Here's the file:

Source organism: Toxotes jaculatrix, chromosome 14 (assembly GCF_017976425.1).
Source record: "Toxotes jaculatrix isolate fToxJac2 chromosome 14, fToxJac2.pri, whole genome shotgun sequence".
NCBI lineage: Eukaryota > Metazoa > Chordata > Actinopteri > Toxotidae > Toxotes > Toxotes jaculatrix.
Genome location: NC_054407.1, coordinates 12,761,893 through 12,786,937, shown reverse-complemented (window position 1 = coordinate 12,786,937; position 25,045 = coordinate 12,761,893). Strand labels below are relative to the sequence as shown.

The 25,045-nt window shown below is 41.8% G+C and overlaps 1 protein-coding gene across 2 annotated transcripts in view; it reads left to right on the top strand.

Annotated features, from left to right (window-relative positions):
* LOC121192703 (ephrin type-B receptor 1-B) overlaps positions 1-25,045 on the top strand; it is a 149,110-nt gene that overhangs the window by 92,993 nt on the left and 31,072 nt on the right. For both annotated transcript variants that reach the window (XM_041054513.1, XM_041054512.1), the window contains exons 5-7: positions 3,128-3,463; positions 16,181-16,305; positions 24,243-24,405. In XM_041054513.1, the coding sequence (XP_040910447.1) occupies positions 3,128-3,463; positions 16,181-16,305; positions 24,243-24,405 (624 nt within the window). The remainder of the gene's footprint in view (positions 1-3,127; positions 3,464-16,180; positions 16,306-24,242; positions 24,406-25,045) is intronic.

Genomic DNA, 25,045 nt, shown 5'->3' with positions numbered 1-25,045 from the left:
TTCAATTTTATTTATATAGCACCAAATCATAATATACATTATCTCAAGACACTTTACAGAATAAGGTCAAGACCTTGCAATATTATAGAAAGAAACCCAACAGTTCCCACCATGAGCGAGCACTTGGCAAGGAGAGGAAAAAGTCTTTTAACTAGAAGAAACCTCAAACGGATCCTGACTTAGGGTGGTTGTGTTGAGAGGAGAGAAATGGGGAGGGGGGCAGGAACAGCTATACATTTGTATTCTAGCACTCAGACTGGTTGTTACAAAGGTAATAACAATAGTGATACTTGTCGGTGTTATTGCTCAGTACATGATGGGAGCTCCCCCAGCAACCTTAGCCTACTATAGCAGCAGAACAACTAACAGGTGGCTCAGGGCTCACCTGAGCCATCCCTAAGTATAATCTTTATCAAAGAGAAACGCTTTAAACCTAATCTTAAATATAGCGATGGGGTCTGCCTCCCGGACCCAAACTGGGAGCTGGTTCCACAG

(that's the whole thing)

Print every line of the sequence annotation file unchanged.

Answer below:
Source organism: Toxotes jaculatrix, chromosome 14 (assembly GCF_017976425.1).
Source record: "Toxotes jaculatrix isolate fToxJac2 chromosome 14, fToxJac2.pri, whole genome shotgun sequence".
NCBI lineage: Eukaryota > Metazoa > Chordata > Actinopteri > Toxotidae > Toxotes > Toxotes jaculatrix.
Genome location: NC_054407.1, coordinates 12,761,893 through 12,786,937, shown reverse-complemented (window position 1 = coordinate 12,786,937; position 25,045 = coordinate 12,761,893). Strand labels below are relative to the sequence as shown.

The 25,045-nt window shown below is 41.8% G+C and overlaps 1 protein-coding gene across 2 annotated transcripts in view; it reads left to right on the top strand.

Annotated features, from left to right (window-relative positions):
* LOC121192703 (ephrin type-B receptor 1-B) overlaps positions 1-25,045 on the top strand; it is a 149,110-nt gene that overhangs the window by 92,993 nt on the left and 31,072 nt on the right. For both annotated transcript variants that reach the window (XM_041054513.1, XM_041054512.1), the window contains exons 5-7: positions 3,128-3,463; positions 16,181-16,305; positions 24,243-24,405. In XM_041054513.1, the coding sequence (XP_040910447.1) occupies positions 3,128-3,463; positions 16,181-16,305; positions 24,243-24,405 (624 nt within the window). The remainder of the gene's footprint in view (positions 1-3,127; positions 3,464-16,180; positions 16,306-24,242; positions 24,406-25,045) is intronic.

Genomic DNA, 25,045 nt, shown 5'->3' with positions numbered 1-25,045 from the left:
TTCAATTTTATTTATATAGCACCAAATCATAATATACATTATCTCAAGACACTTTACAGAATAAGGTCAAGACCTTGCAATATTATAGAAAGAAACCCAACAGTTCCCACCATGAGCGAGCACTTGGCAAGGAGAGGAAAAAGTCTTTTAACTAGAAGAAACCTCAAACGGATCCTGACTTAGGGTGGTTGTGTTGAGAGGAGAGAAATGGGGAGGGGGGCAGGAACAGCTATACATTTGTATTCTAGCACTCAGACTGGTTGTTACAAAGGTAATAACAATAGTGATACTTGTCGGTGTTATTGCTCAGTACATGATGGGAGCTCCCCCAGCAACCTTAGCCTACTATAGCAGCAGAACAACTAACAGGTGGCTCAGGGCTCACCTGAGCCATCCCTAAGTATAATCTTTATCAAAGAGAAACGCTTTAAACCTAATCTTAAATATAGCGATGGGGTCTGCCTCCCGGACCCAAACTGGGAGCTGGTTCCACAG